Design Fictions :: Imagined Futures

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Sunday, September 20, 2015
11 a.m. to 6 p.m.
The Ray Stark Family Theatre, School of Cinematic Arts 108
University Park Campus

ADMISSION
Admission is free. Reservations required. RSVP beginning Thursday, August 27, at 9 a.m.

 

DESCRIPTION

Schedule of Events:
11 a.m.:
Design Fiction Media Presentation and Panel
The Ray Stark Family Theatre, School of Cinematic Arts 108

12 p.m.:
Lunch
Sound Stage 3

1 p.m.:
Workshop with Panelists
Sound Stage 3

4:30 p.m.: Workshop Presentations and Closing Discussion
The Ray Stark Family Theatre, School of Cinematic Arts 108

6 p.m.:
Closing Reception

Imagine all possible futures, all over this world and perhaps beyond. To truly imagine even one of them, you need to visualize how things will look, guess at the elements the world will be made of, and brainstorm about how things might work. This is the fascinating realm of “design fiction”—the conceptualization, design, and fabrication of media artifacts, objects, spaces, and processes from speculative futures. But it’s not just idle imagining. Like science fiction, design fiction can bring us into closer contact with the tenor of our own times, exposing the aspirations and fears of today while illustrating the utopias and dystopias of imagined tomorrows.

What does product design and advertising look like in a future where everything has collapsed? What do those things look like in a future where things have gotten radically better? A day-long event will bring together a distinguished group of futurists, designers, and thought leaders for media screenings, discussions, and a hands-on creative workshop led by the Extrapolation Factory and the Situation Lab. Participants will have a chance to conceptualize and make their own artifacts from imagined futures.

Design fiction is thought experiments made manifest. By lending concrete reality to what often remains abstract, design fiction allows us to confront the complex social, political, economic, and environmental challenges of our near, medium, and even long-term futures.

About the Participants:

The Extrapolation Factory is an imagination-based assembly line for developing snapshots of future scenarios. Co-founder Elliott P. Montgomery studied design interactions at the Royal College of Art in London and industrial design at Carnegie Mellon University. He has worked with start-ups, nonprofits, design consultancies, and government agencies. Co-founder Chris Woebken is a German-born artist who holds an MA in design interactions from the Royal College of Art in London and has been a visiting scholar at NYU’s Environmental Health Clinic.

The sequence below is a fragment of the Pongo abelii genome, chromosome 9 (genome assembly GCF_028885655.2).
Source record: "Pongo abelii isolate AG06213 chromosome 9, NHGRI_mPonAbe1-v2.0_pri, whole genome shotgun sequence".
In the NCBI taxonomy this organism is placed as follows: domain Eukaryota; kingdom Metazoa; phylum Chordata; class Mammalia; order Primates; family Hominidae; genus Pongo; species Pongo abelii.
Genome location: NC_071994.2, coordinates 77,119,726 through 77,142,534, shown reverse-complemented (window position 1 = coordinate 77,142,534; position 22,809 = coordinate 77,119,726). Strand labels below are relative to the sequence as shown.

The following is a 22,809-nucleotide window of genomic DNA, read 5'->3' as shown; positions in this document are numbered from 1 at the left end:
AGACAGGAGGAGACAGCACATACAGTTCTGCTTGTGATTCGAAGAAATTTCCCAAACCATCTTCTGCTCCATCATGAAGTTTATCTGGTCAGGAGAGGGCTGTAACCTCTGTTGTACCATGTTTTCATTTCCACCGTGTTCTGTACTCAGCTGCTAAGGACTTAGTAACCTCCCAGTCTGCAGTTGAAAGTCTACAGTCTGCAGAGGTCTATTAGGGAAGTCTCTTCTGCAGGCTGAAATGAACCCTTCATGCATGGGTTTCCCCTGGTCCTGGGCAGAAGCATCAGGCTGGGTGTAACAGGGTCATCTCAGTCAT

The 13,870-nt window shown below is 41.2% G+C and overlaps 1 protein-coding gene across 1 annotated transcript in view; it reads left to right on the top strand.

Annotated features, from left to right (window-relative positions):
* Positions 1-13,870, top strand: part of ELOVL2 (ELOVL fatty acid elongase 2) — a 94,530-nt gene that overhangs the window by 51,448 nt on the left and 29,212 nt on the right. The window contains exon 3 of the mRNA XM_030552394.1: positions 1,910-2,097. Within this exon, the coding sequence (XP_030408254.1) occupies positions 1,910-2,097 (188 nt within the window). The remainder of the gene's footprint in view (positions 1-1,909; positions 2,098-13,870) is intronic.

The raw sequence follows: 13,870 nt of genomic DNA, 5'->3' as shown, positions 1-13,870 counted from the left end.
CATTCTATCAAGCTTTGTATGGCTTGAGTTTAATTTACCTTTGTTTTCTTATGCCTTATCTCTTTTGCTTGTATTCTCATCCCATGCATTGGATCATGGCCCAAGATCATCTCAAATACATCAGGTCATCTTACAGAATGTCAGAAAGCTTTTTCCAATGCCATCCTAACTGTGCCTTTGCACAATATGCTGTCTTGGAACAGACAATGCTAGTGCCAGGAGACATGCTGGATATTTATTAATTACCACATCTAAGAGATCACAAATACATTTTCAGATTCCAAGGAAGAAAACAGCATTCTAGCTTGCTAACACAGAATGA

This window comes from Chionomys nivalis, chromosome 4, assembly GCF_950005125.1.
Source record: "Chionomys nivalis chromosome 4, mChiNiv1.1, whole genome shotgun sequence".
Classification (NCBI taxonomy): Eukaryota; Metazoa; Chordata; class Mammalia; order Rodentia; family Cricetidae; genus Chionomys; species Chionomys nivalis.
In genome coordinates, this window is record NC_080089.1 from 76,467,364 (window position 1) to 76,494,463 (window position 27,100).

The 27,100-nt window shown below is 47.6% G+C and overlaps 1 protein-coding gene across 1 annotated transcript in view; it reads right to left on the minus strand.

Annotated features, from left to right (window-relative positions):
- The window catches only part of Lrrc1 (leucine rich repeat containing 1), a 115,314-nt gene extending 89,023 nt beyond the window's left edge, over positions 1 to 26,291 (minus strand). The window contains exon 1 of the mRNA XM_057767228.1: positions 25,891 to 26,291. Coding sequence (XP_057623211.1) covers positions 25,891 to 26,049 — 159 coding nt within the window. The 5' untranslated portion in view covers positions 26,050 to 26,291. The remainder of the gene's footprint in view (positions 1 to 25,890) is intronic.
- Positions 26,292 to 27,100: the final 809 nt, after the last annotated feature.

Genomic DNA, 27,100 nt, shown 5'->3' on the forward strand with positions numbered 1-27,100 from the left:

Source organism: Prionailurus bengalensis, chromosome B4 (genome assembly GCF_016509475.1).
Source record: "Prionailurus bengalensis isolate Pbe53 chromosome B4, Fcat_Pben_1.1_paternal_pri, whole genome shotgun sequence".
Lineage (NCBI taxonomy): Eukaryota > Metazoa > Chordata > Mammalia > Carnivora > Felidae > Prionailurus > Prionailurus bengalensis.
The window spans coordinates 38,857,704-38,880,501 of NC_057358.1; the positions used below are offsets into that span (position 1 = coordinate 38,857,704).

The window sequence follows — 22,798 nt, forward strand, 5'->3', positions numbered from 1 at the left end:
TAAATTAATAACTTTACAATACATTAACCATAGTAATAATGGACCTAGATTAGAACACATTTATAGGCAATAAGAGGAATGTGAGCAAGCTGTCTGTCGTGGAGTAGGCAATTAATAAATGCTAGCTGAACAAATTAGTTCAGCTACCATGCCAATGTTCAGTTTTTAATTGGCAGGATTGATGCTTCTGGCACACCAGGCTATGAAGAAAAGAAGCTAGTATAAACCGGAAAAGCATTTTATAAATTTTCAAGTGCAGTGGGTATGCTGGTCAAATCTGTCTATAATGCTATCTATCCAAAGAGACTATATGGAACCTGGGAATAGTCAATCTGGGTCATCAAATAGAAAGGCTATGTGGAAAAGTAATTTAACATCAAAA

The Situation Lab designs immersive and generative situations to explore where narrative, space, and play come together to shape the real world. It was founded in 2013 by producer, strategist, and educator Stuart Candy and USC School of Cinematic Arts professor Jeff Watson.

Organized by Jen Stein (Media Arts and Practice) and Jeff Watson (Interactive Media and Games).

Friday Flix @ GCC

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SCHEDULE FOR SPRING 2015

 securedownloadNeed some creative inspiration? One of the best ways that I know to get back on track creatively is to take a few hours and watch a movie. 

What’s even better than watching a movie? Watching a movie for free here at GCC and participating in a discussion immediately after the show!

March


27 – Fargo (1996)

SCREENING THIS FRIDAY, MARCH 20 AT FRIDAY FLIX! 12:30 P.M. San Gabriel 334
ALL STUDENTS, FACULTY, STAFF, FRIENDS AND FAMILY ARE WELCOME

 

April


3 –  A Bout De Souffle (“Breathless”) (1960)

10 – Grapes of Wrath (1939)

17 – NO MOVIE

24 – NO MOVIE

 

May


1 – My Fair Lady (1964)

8 – Ace in the Hole (1951)

15 – L’avventura (1960)

22 — Rear Window (1954)

 

June

5 – The Party (1968)

Rails Girls LA April 17 & 18th, 2015 (Inspiration Opportunity)

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Something to Consider…”Dying Careers You Should Avoid”

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Dying Career #1: Desktop Publisher
Desktop publishing was revolutionary during the printed media era, helping organizations avoid the cost and complications of using large printing presses to print everything from advertisements to magazines. Today, desktop publishers still design layouts with computer software for newspapers, books, and other printed media, says the U.S. Department of Labor, but the printing party has come to an end.

Projected Decline: According to the Department of Labor, desktop publisher jobs are expected to decline by 15 percent from 2010 to 2020. That’s a total of 3,300 lost jobs, which is sizable considering the profession had only 22,600 jobs in 2010.

Why It’s Dying: The Department says that advances in user-friendly desktop publishing software will allow other workers, such as graphic designers and copyeditors, to perform the tasks desktop publishers do now. Automation will also lead to job loss. Finally, the Department says, opportunities in desktop publishing will be stronger “for those with a degree in graphic design or a related field.”

Which begs the question: Why not consider…

Alternative Career: Graphic Designer

Not only does the career of graphic designer have a better outlook for job growth, according to the Department, it also gives you the opportunity to be more creative. That’s because graphic designers use computer software, and sometimes even draw by hand, to create visual concepts for logos, websites, or product illustrations.

Projected Growth: The Department projects graphic designer jobs to grow by 13 percent from 2010 to 2020, which translates to 37,300 possible new jobs.

Why It’s Growing: The Department says that due to the increased use of the Internet, graphic designers will be needed to create layouts and images for such things as websites, electronic publications, portable devices, and video entertainment media.

“Companies need artists to create packaging, branding, marketing/PR materials, trade show/billboard signage, online and print advertising, gaming development artists, and many are anxious to [hire graphic designers]” says Cheryl Chapman, a professor of digital graphic art with Coastline Community College in Southern California.